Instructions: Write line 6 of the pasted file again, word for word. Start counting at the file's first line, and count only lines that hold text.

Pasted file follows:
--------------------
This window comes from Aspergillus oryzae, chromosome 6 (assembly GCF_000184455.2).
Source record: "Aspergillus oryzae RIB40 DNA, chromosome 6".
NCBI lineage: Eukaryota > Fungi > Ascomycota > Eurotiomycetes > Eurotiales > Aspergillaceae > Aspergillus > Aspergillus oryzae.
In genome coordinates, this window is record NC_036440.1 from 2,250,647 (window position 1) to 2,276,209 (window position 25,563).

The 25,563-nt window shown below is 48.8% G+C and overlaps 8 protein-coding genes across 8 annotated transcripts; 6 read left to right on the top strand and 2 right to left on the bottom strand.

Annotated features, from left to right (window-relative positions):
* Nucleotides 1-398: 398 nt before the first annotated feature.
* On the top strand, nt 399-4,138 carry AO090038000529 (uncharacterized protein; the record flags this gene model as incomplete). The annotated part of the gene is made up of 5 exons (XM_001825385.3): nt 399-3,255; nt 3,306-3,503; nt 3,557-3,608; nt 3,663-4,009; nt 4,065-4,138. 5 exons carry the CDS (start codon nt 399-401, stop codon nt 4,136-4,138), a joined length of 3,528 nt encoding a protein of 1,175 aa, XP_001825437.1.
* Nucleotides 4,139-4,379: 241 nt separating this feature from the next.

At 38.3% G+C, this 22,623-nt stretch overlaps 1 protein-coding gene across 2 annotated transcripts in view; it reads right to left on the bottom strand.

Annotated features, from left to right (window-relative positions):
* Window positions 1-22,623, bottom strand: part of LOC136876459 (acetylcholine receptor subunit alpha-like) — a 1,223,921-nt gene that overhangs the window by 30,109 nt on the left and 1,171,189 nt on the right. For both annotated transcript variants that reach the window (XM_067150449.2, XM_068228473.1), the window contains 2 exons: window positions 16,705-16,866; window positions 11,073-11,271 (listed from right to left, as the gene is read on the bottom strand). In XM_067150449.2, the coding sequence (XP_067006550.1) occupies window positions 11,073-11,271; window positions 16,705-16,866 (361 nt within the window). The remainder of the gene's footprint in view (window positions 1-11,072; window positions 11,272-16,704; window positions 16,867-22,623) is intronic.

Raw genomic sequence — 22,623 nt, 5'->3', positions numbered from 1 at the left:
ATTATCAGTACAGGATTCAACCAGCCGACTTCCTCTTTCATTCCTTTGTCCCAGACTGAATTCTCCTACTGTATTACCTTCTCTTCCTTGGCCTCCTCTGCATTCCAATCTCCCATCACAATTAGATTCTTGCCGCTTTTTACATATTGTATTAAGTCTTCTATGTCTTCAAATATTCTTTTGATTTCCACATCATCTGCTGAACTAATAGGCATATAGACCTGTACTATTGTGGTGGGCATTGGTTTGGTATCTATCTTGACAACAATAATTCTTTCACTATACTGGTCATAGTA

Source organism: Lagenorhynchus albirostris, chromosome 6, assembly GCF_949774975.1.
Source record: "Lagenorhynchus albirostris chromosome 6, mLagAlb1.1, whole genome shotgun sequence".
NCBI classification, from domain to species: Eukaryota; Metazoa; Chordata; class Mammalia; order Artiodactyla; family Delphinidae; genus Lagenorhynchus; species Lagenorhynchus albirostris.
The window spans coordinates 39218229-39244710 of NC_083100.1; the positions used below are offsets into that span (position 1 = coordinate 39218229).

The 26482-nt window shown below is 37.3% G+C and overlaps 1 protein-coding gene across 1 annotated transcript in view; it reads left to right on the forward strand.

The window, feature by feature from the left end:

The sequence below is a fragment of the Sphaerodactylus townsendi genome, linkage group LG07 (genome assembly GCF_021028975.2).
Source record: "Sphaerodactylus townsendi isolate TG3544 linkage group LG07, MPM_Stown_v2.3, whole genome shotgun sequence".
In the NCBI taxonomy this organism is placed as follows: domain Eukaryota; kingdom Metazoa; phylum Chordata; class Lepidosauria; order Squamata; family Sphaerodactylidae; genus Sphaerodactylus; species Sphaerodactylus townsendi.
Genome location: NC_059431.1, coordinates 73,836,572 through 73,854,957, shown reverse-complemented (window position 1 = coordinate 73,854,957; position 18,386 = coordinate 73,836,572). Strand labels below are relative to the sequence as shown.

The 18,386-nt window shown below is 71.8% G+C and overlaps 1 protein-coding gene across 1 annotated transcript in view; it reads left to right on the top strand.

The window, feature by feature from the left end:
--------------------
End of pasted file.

Annotated features, from left to right (window-relative positions):